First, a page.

A Guide to Good Health

Can Hearing Aids Resolve Your Tinnitus?

If you suffer from tinnitus — a constant or near-constant ringing or buzzing in your ears—you've probably already tried various home remedies and "tried and true" tips to rid yourself of this irritating sound. Unfortunately, the causes of (and effective treatments for) tinnitus can vary widely. Learn more about the role hearing aids can play in resolving your tinnitus symptoms.

Why Can Hearing Aids Treat Tinnitus?

You may not associate your tinnitus with the hearing loss that usually prompts the use of hearing aids. But if your tinnitus interferes with your ability to watch television, hold a conversation, or just enjoy the sounds of everyday life, it is a hearing problem, even if not specifically hearing loss. 

Hearing aids can reduce the impact your tinnitus has by amplifying background noise. This helps turn the ringing or buzzing you always hear into just another background noise that can be tuned out. Over time, your brain will learn to stop concentrating on your tinnitus, essentially eliminating it from your conscious thought. Many tinnitus patients report at least some relief with hearing aids, while others have significant relief.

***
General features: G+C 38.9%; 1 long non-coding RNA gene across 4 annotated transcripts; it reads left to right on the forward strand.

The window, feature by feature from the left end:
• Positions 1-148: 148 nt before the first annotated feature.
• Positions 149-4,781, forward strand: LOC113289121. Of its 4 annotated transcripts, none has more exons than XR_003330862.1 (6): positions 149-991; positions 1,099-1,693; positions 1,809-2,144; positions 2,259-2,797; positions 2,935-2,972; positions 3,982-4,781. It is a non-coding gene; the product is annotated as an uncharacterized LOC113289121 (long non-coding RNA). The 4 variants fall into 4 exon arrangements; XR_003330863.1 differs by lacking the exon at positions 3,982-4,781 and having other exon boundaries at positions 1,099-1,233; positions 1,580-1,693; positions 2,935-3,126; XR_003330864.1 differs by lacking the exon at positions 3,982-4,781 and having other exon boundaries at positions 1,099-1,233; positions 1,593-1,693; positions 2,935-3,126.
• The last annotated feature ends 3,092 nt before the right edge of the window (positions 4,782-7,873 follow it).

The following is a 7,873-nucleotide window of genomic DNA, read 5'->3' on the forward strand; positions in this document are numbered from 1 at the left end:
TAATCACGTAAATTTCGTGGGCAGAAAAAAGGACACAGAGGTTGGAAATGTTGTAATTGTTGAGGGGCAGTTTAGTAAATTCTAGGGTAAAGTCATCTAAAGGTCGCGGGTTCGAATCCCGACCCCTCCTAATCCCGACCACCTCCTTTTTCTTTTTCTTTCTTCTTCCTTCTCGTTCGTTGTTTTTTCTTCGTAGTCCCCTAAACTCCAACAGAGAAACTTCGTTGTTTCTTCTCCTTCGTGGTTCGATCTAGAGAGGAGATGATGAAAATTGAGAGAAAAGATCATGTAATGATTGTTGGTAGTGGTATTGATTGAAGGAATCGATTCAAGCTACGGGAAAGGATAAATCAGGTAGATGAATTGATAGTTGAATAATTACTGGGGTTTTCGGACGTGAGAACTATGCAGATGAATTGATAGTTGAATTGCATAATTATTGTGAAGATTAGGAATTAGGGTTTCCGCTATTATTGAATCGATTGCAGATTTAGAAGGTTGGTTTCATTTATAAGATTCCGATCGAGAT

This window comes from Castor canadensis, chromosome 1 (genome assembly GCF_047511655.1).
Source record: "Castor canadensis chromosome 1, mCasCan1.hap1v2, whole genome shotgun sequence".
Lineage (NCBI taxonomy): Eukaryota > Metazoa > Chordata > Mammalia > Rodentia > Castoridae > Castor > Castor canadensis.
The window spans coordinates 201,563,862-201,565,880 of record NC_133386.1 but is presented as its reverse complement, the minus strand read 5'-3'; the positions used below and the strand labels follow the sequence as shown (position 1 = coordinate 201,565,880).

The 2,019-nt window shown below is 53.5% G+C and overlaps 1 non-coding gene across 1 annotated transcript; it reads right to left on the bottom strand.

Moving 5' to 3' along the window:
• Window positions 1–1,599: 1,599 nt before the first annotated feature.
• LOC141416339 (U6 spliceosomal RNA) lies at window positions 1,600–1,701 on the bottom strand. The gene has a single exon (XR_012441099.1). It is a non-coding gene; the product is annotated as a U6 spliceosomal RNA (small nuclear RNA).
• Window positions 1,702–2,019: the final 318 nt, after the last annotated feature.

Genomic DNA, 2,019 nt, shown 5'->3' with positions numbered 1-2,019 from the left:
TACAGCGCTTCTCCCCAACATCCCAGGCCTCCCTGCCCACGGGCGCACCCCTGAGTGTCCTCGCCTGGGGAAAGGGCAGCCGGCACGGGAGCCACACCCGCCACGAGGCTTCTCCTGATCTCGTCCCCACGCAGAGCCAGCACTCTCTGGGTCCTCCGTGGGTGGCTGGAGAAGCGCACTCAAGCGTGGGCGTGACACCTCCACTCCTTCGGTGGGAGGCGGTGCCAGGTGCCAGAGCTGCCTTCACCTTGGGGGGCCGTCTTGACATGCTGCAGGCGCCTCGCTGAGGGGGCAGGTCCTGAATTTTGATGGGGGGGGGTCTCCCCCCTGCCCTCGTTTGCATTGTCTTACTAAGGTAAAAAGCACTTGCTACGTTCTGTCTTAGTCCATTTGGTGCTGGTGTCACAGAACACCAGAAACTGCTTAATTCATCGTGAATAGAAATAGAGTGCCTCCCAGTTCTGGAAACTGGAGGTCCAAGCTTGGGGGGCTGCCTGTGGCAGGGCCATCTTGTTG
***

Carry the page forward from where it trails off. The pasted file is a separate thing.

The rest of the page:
Some audiologists believe that by increasing the volume of the other background or ambient noises you hear, hearing aids can improve the auditory stimulation your brain experiences, helping improve your communication over time.

What Types of Hearing Aids Work Best for Tinnitus Relief?

The right hearing aid for you will depend on a variety of factors, including your lifestyle, the severity of your tinnitus, your budget, and your overall health. For many people, digital hearing aids that fit inside the ear are all that is needed. These hearing aids can be connected to a phone or tablet app that allows you to control volume, check battery levels, and make any other adjustments needed for function or comfort. 

In other cases, particularly if the tinnitus is associated with a traumatic brain injury or other hearing loss, a permanent cochlear implant is a better choice. This implant helps send signals to your brain to interpret what you're hearing. Many people who were once profoundly deaf can regain some hearing function through the use of a cochlear implant.

Whichever type of hearing aid you decide on, the more consistently you wear it during your waking hours, the more effective it will be. Because of this, it's important to work with an audiologist who can recommend a hearing aid you'll be happy to wear.